Brittany Runs a Marathon
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Nolan has done it again and created another cinematic masterpiece. I saw this as Nolan intended which was on IMAX and the cinematography is awesome particularly the scenes involving Tom Hardy's RAF fighter pilot trying to make it across the Channel. The film plot is not important since we know that Dunkirk is a story about a land, sea and air rescue operation. Characters are not fleshed out as can be but this helps with the pacing of the story. Time is also toyed with allowing the viewer having to piece together the chronologically the events but again this is done for pacing. Huge chunks of this film was filmed in IMAX and the setting plays very well in the format with wide expansive shots of boats and beaches used to great effect. I strongly recommend that cinema fans see this film in IMAX. Very immersive and powerful.
Nolan at his best amaizig visuals i recommend watch these at the cinema to fully enjoy the soundtrack which is the strong element in these movie a future classic for sure
It's so realistic. It doesn't feel like watching a film, but a documentary without a voice over.
Remarkable filmmaking! Great cinematography, great sound, great editing, editing, and direction. The only valid criticism one can have about the film is the limited scope of the narrative – but that’s kind of the point. It’s about a very specific moment in time and it captures that moment in an artistic and thoroughly impressive manner
War films are not a genre that I particularly like as while I can appreciate the fact that Apocalypse Now (1979) and The Deer Hunter (1978) are masterpieces they offer a lot more than the average war epic and that is exactly what this film is. The technical elements of the film could not be faulted as Nolan has always been excellent at bringing together professionals capable of bringing stunning visuals to the screen together but story wise the film is less engaging and while I appreciate the film's relatively short running time it's hard not to feel that it's rather slight. For fans of The Longest Day (1962) and Battleground (1949) this will satisfy their hunger for a patriotic, straightforward war film with violence and thrills but for people who want more character development and dialogue in their entertainment this can feel rather dull.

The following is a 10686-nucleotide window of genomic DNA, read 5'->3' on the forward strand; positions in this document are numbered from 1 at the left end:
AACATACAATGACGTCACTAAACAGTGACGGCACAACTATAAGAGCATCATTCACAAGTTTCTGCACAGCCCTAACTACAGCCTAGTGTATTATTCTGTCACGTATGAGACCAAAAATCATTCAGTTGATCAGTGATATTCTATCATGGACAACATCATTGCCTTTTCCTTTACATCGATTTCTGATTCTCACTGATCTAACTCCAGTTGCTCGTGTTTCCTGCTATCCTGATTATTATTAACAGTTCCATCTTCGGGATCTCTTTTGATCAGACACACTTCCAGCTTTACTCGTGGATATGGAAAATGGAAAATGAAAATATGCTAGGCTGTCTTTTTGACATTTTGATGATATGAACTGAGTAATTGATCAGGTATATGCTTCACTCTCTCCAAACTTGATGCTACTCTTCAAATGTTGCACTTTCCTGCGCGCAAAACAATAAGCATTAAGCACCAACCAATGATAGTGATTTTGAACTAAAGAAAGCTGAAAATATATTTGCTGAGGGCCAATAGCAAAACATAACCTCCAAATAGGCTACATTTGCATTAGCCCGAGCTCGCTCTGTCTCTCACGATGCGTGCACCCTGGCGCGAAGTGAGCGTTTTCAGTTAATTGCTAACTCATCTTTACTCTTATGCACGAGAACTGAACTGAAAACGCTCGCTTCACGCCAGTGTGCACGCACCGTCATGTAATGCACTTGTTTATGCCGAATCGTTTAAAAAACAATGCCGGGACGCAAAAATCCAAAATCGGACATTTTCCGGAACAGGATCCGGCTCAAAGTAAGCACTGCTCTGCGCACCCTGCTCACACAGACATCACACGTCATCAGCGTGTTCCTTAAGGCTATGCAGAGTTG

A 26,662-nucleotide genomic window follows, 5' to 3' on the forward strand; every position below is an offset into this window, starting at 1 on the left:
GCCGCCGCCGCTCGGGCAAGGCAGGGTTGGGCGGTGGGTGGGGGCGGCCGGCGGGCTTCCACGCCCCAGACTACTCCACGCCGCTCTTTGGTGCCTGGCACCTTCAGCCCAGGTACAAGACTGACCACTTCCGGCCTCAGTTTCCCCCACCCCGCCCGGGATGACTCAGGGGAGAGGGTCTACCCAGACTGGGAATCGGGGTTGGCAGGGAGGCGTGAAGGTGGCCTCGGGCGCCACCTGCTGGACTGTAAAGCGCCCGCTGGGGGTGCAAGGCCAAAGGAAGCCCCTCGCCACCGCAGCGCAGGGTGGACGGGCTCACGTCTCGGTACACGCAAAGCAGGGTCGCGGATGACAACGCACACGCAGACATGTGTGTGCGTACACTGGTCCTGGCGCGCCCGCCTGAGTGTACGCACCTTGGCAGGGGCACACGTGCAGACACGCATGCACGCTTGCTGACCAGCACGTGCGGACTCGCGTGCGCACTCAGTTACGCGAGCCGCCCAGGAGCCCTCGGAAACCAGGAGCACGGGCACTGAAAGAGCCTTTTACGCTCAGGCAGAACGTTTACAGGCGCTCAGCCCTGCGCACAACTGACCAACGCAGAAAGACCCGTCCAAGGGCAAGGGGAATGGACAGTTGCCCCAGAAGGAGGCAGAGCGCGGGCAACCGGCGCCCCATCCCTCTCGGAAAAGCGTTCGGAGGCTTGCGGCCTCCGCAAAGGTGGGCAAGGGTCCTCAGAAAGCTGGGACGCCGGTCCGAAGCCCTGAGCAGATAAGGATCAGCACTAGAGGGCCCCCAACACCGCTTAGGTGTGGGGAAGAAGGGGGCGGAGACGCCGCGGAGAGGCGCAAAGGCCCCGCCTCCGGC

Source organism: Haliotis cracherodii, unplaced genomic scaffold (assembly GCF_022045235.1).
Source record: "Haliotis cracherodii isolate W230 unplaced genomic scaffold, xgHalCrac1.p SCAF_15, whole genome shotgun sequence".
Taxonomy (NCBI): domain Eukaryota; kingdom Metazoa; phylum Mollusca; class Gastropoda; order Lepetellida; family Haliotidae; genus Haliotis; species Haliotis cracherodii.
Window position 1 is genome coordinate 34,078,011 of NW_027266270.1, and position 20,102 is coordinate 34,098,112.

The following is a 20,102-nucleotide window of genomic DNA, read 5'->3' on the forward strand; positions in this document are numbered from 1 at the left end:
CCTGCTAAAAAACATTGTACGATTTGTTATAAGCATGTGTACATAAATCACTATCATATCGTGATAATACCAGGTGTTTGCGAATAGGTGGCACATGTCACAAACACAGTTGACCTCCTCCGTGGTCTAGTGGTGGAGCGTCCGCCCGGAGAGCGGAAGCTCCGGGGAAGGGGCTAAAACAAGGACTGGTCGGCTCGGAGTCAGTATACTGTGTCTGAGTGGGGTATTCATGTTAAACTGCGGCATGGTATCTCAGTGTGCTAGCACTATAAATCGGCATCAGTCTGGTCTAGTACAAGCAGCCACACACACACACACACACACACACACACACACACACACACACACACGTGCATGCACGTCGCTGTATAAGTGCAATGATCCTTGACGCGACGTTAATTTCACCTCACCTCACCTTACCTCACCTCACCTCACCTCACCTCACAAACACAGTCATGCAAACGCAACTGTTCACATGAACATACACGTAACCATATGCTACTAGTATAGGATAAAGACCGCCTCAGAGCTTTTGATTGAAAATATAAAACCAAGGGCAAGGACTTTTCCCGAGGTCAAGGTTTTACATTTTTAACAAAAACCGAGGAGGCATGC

In 1940, the Allies have had to retreat to Dunkirk and their soldiers are surrounded by the Nazis who threaten to kill them all. Coming to save the soldiers are civilians who hope to carry the soldiers off the beach on their private boats that would usually be employed to take part in leisure activities. The soldiers are embodied in the form of various fictional characters as one faces PTSD and takes a violent action with dire consequences while another desperately tries to survive with the aid of another mysterious soldier who may or may not be French. Well meaning civilians carrying soldiers back to Britain are also embodied as we see two innocent young men come of age through their experiences on the boat while the strong, sensible father of one of them reveals his sad backstory. Other subplots concern a pilot in the sky quickly running out of fuel and a noble Commander making difficult decisions under pressure.